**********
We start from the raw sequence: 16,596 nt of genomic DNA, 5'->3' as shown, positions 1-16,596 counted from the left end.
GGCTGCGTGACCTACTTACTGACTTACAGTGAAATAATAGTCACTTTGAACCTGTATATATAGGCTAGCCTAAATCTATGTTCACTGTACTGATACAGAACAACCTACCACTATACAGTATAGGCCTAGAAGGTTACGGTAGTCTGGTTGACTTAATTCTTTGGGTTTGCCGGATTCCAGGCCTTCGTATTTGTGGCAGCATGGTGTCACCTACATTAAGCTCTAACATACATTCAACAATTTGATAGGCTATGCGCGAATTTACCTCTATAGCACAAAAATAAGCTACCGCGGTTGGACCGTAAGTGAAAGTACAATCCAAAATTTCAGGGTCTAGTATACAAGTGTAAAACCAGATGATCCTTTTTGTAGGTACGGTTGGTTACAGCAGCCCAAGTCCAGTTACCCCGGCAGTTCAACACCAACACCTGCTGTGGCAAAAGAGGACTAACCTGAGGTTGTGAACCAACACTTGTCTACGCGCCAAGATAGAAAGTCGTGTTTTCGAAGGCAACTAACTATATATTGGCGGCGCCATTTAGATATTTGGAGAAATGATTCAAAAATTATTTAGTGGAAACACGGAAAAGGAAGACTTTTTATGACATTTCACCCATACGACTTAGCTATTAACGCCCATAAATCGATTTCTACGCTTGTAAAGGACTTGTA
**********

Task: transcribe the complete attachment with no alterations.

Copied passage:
We start from the raw sequence: 16,596 nt of genomic DNA, 5'->3' as shown, positions 1-16,596 counted from the left end.
GGCTGCGTGACCTACTTACTGACTTACAGTGAAATAATAGTCACTTTGAACCTGTATATATAGGCTAGCCTAAATCTATGTTCACTGTACTGATACAGAACAACCTACCACTATACAGTATAGGCCTAGAAGGTTACGGTAGTCTGGTTGACTTAATTCTTTGGGTTTGCCGGATTCCAGGCCTTCGTATTTGTGGCAGCATGGTGTCACCTACATTAAGCTCTAACATACATTCAACAATTTGATAGGCTATGCGCGAATTTACCTCTATAGCACAAAAATAAGCTACCGCGGTTGGACCGTAAGTGAAAGTACAATCCAAAATTTCAGGGTCTAGTATACAAGTGTAAAACCAGATGATCCTTTTTGTAGGTACGGTTGGTTACAGCAGCCCAAGTCCAGTTACCCCGGCAGTTCAACACCAACACCTGCTGTGGCAAAAGAGGACTAACCTGAGGTTGTGAACCAACACTTGTCTACGCGCCAAGATAGAAAGTCGTGTTTTCGAAGGCAACTAACTATATATTGGCGGCGCCATTTAGATATTTGGAGAAATGATTCAAAAATTATTTAGTGGAAACACGGAAAAGGAAGACTTTTTATGACATTTCACCCATACGACTTAGCTATTAACGCCCATAAATCGATTTCTACGCTTGTAAAGGACTTGTA